This week, being bright week, focuses all our thoughts on the bright radiance of Easter. I have no better offering, nor indeed can there be a better offering, on this occasion than the:
Paschal Homily of St John Chrysostom( +407CE)
Whosoever is a devout lover of God, let him enjoy this beautiful bright Festival. And whosoever is a grateful servant, let him joyously enter into the joy of his Lord. And if any be weary with fasting, let him now receive his reward. If any has toiled form the first hour let him receive his just debt. If any came after the third let him gratefully celebrate. If any arrived after the sixth, let him not doubt; for he too shall sustain no loss. If any have delayed to the ninth, let him come without hesitation. If any arrived only at the eleventh hour, let him not be afraid by reason of his delay; for the Master is gracious and receives the last, even as the first. He gives rest to him who arrives at the eleventh hour, as well as him, who has laboured from the first. He is merciful to the one who delays and nourishes the first. He gives also to the one, and to the other He is gracious. He accepts the works, as He greets the endeavour, He honours the deed, and the intent He commends.
Let all of you then enter into the joy of your Lord. The first and second enjoy your reward. You rich and poor, rejoice together. You temperate and you heedless, honour the day. You who fasted, and you who did not, rejoice today. The table is richly laden. All of you, fare sumptuously on it. The Calf is a fatted one; let no one go away hungry. All of you enjoy the banquet of faith. All of you enjoy the riches of His goodness. Let no one grieve poverty; for the universal Kingdom has been revealed.
Let no one grieve over sins; for forgiveness has dawned from the tomb. Let no one fear death; for the Death of our Saviour has set us free. He has destroyed it by enduring it. He despoiled Hades, when He descended thereto. He embittered it, having tasted of His flesh. Isaiah foretold this when he cried out: “You, O Hades, have been embittered by encountering Him below.” It was embittered, for it was abolished. It was embittered, for it was mocked. It was embittered, for it was slain. It was embittered, for it was annihilated. It was embittered, for it is now made captive. It took a body, and, lo, it discovered God. It took earth and, behold! It encountered Heaven. It took what it saw, and was overcome by what it could not see. O death, where is your sting? O Hades, where is your victory? Christ is risen, and you are annihilated. Christ is risen, and the demons have fallen. Christ is risen, and the Angels rejoice. Christ is risen, and life is liberated. Christ is risen, and the tomb is emptied of the dead; for Christ, having risen from the dead, has become the first fruits of those that who fall asleep. To Him be the glory and the dominion to the Ages of Ages.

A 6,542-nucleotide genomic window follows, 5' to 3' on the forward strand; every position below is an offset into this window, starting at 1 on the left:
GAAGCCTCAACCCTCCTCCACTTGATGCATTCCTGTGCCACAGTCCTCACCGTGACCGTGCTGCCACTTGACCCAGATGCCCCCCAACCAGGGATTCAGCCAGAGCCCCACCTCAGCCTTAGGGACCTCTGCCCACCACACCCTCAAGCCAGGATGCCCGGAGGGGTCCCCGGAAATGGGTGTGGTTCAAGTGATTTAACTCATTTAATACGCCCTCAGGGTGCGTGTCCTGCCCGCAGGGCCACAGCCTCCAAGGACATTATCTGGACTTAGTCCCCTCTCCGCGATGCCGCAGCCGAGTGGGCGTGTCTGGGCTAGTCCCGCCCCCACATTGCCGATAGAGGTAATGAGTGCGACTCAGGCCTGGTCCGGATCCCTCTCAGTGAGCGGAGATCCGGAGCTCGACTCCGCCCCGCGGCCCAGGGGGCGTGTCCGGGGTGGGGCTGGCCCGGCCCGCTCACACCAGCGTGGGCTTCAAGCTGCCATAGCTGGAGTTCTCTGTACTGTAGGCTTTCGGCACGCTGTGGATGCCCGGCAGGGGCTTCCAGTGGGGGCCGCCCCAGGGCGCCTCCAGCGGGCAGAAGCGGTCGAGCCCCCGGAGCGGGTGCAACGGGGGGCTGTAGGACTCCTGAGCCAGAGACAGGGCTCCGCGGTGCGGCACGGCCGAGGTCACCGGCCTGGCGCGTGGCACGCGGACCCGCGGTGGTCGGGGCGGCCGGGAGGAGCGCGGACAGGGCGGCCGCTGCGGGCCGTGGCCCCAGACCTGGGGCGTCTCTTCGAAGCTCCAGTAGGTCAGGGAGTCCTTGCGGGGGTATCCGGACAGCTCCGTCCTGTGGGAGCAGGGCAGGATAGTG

Why do we accept bad news with ease and yet are sceptical of the good. Most of us overlook the good news of the gospel of the resurrected Christ – we have all heard of the phrase “doubting Thomas” – but Thomas had his doubts evaporated. This is something that we forget when we consider the resurrection. Thomas was there and he believed – blessed are those who were not there and still believe!
Consistency and constancy is like a tree that has its roots embedded in love and whose branches reach out in an intense embrace to all around. Like any good tree, it gives its fruit in due season and provides shelter against the storms of life for those that shelter beneath its canopy.
Life is no more than a reflection of our choices. Unless we change our choices we should not express surprise at the outcome. If we boil dry beans only then why would we be surprised if we only have boiled beans for lunch?